Skłodowska–Curie was the first person to win or share two Nobel Prizes. She is one of only two people who have been awarded a Nobel Prize in two different fields, the other person being Linus Pauling (for chemistry and for peace). Two Nobel Prizes have also been awarded to John Bardeen in Physics (1956 and 1972) and Frederick Sanger in Chemistry (1958 and 1981).

Rejected by the Academy

Despite the second Nobel Prize and an invitation to the first Solvay Conference with the world’s leading physicists, including Einstein, Poincaré, and Planck, 1911 became a dark year in Maria’s life [15]. In two smear campaigns she was to experience the chauvinism of the French press. The first campaign was started on 16 November 1910, when, in an article in Le Figaro, it became known that she was willing to be nominated for election to l’Académie des Sciences [4]. Examples of factors other than merit influencing election to the academy did exist, but Maria herself and her eminent research colleagues seemed to have considered that with her exceptionally brilliant scientific merits, her election was a foregone conclusion. As it turned out, it was not only merit that was the deciding factor. The dark underlying currents of anti-Semitism, prejudice against women, xenophobia, and even anti-scientific attitudes that existed in French society came welling up to the surface [15]. Normally the election was of no interest to the press. The most rabid paper was the ultra-nationalistic and anti-Semitic L’Action Française, which was led by Léon Daudet, the son of the writer Alphonse Daudet. Dreyfus had obtained redress for the wrongs done to him in 1906 and had been decorated with the Legion of Honor, but in the eyes of the groups who had been against him during his trial, he was still guilty, was still “the Jewish traitor.” [4, 30]. The pro-Dreyfus groups who had supported his cause were suspect and the scientists who were supporting Maria were among them. Jokes in bad taste alternated with outrageous accusations. It was said that in her career, Pierre’s research had given her a free ride. She came from Poland, though admittedly she was formally a Catholic but her name Sklodowska indicated that she might be of Jewish origin, and so on. A week before the election, an alternative candidate, Édouard Branly, was proposed. The vote on January 23 1911 was taken in the presence of journalists, photographers, and hordes of the curious. The election took place in a tumultuous atmosphere. In the first round Maria lost by one vote, in the second by two. In all, fifty-eight votes were cast [15]. A Nobel Prize in 1903 and support from prominent researchers such as Jean Perrin, Henri Poincaré, Paul Appell, and the permanent secretary of the Académie, Gaston Darboux, were not sufficient to make the Académie open its doors. This event attracted international attention and indignation. It deeply wounded both Maria and indeed Édouard Branly too, himself a well-merited researcher [4].

The Langevin Affair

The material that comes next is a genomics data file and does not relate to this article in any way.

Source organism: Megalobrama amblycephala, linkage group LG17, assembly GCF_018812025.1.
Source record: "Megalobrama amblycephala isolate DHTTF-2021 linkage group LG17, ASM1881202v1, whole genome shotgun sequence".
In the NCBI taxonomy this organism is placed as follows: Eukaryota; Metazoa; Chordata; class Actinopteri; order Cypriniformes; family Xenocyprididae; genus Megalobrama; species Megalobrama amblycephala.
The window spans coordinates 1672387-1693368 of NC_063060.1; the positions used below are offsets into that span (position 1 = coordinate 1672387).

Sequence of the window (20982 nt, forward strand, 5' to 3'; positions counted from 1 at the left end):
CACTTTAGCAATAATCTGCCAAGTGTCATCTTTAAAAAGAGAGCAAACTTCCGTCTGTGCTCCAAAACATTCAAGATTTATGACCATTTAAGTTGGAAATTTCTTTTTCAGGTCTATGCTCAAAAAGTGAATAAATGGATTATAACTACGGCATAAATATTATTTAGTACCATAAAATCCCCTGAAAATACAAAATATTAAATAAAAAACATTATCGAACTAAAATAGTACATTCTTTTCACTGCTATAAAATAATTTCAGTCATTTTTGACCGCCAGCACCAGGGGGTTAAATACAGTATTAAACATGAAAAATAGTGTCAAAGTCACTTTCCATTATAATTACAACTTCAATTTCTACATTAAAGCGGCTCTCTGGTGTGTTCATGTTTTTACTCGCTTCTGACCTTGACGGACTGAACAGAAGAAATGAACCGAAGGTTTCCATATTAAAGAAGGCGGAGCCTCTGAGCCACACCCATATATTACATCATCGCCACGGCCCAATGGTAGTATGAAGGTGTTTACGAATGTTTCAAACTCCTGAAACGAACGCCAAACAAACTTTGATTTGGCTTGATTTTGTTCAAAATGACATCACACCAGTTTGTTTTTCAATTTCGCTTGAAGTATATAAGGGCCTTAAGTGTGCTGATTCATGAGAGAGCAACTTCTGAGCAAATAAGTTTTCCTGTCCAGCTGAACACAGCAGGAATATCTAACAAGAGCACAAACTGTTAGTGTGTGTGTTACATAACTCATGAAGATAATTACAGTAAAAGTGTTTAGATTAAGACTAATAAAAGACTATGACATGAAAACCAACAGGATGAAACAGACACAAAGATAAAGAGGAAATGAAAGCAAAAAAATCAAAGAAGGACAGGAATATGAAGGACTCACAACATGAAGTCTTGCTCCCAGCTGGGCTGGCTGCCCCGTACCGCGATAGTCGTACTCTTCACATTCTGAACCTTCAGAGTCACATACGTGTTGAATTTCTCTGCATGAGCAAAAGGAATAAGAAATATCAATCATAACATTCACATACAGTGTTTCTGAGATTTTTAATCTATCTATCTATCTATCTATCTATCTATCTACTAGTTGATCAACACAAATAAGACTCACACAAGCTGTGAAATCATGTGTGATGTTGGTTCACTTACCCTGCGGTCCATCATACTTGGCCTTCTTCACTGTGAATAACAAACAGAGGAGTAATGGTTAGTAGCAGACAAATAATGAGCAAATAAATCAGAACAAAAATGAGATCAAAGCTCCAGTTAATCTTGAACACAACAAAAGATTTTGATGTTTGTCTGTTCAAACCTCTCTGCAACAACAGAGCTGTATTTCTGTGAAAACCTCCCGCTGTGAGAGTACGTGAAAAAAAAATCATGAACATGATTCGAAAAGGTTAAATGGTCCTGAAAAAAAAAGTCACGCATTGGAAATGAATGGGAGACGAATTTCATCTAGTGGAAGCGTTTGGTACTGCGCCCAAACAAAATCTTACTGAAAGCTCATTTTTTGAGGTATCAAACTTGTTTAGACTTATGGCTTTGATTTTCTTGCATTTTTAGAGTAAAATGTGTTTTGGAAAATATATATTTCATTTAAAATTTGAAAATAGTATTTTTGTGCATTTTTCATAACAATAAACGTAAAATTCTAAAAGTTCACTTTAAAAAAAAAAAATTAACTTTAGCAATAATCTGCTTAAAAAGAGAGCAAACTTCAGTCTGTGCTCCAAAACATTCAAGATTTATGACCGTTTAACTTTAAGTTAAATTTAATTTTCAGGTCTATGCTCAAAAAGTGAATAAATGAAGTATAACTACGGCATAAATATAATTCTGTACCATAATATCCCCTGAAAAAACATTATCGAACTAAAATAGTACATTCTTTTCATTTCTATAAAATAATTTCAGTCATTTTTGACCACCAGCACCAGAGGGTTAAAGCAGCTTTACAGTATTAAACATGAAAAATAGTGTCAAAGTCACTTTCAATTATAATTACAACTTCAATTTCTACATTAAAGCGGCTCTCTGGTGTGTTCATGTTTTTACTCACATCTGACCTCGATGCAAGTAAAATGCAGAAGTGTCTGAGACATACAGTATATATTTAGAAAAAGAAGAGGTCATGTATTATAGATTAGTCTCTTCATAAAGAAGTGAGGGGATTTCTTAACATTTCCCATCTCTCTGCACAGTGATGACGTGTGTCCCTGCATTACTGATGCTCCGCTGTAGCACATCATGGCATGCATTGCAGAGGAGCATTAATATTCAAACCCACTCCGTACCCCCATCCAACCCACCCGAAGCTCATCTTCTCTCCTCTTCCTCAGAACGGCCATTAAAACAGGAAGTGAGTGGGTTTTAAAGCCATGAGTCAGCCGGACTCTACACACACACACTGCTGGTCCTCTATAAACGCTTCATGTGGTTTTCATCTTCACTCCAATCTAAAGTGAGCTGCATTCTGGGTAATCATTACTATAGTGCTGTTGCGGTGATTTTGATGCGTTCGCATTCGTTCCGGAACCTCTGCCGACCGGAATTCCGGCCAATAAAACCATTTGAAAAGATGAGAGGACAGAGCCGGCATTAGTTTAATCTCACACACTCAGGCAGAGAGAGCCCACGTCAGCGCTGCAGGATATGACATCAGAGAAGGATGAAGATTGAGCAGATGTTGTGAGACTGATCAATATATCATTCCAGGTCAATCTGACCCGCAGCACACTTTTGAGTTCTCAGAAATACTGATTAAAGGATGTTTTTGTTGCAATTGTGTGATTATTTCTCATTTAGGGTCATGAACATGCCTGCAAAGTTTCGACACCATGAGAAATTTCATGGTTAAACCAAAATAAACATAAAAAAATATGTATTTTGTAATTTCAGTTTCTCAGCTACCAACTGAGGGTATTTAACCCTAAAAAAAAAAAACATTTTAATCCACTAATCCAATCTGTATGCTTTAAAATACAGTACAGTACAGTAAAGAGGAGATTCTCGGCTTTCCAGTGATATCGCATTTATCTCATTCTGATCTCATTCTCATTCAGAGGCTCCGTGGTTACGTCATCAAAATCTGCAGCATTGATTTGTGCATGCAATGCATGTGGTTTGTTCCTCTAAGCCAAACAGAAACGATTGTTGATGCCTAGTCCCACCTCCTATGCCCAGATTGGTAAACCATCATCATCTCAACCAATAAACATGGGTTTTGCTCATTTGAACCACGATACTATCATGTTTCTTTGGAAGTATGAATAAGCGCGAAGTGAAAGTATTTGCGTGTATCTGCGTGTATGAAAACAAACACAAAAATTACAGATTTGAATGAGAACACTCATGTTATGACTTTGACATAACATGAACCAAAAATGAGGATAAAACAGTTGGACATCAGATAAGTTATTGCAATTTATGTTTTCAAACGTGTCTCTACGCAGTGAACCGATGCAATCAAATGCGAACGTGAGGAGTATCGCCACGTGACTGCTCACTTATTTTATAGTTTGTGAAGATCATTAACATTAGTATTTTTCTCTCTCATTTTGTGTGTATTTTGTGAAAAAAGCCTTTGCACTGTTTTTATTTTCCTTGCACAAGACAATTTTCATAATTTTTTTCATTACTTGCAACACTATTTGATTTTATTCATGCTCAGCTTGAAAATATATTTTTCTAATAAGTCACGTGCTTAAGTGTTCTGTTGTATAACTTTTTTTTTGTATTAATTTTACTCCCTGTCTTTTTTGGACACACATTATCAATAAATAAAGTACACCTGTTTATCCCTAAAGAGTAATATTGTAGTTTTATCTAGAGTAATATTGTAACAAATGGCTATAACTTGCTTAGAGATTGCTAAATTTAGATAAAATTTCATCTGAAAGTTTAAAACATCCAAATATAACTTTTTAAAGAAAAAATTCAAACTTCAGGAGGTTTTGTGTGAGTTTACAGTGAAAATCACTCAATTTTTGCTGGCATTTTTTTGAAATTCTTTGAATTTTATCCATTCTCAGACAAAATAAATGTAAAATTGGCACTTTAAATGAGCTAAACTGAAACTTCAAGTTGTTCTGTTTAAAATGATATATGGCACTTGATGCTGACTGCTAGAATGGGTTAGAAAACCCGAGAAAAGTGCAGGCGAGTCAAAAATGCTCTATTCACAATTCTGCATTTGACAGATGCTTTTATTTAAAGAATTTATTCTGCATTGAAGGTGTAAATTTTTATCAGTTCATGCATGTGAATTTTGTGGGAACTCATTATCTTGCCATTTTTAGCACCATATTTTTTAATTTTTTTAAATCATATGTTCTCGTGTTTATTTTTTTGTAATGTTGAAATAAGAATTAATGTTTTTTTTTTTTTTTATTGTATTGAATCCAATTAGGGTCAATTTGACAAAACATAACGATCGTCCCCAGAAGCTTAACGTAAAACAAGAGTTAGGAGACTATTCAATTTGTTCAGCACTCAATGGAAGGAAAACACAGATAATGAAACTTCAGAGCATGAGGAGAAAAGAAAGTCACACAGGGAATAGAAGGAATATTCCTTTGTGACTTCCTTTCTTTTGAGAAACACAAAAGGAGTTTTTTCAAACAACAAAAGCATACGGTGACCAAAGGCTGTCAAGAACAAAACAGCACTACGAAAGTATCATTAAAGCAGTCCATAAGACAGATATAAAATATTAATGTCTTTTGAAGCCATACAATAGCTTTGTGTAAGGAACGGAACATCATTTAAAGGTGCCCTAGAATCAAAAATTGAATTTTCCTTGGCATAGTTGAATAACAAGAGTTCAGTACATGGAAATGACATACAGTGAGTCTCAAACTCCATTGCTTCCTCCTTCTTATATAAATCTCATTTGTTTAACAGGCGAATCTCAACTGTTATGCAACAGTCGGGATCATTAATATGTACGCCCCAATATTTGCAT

However, Maria’s tribulations were not at an end. When, at the beginning of November 1911, Maria went to Belgium, being invited with the world’s most eminent physicists to attend the first Solvay Conference, she received a message that a new campaign had started in the press. Now it was a matter of her private life and her relations with her colleague Paul Langevin, who had also been invited to the conference [30]. He had had marital problems for several years and had moved from his suburban home to a small apartment in Paris. Maria was depicted as the reason. Both were described in slanderous terms. The scandal developed dramatically. Maria standing up in her own defense managed to force an apology from the newspaper Le Temps [15]. The same day she received word from Stockholm that she had been awarded the Nobel Prize in Chemistry [4]. However, the very newspapers that made her a legend when she received the Nobel Prize in Physics in 1903, now completely ignored the fact that she had been awarded the Prize in Chemistry or merely reported it in a few words on an inside page. The Langevin scandal escalated into a serious affair that shook the university world in Paris and the French government at the highest level. Day after day Maria had to run the gauntlet in the newspapers: an alien, a Polish woman, a researcher supported by our French scientists, had come and stolen an honest French woman’s husband [15]. Henri Poincaré’s cousin, Raymond Poincaré, a senior lawyer who was to become President of France in a few years time, was engaged as advisor. But the scandal kept up its impetus with headlines on the first pages such as “Madame Curie, can she still remain a professor at the Sorbonne?” With her daughters Maria stayed at Sceaux where she was practically a prisoner in her own home. The drama culminated on the morning of 23 November when extracts from letters were published in the newspaper L’Oeuvre [38]. There was no proof of the accusations made against Maria and the authenticity of the letters could be questioned but in the heated atmosphere there were few who thought clearly [14].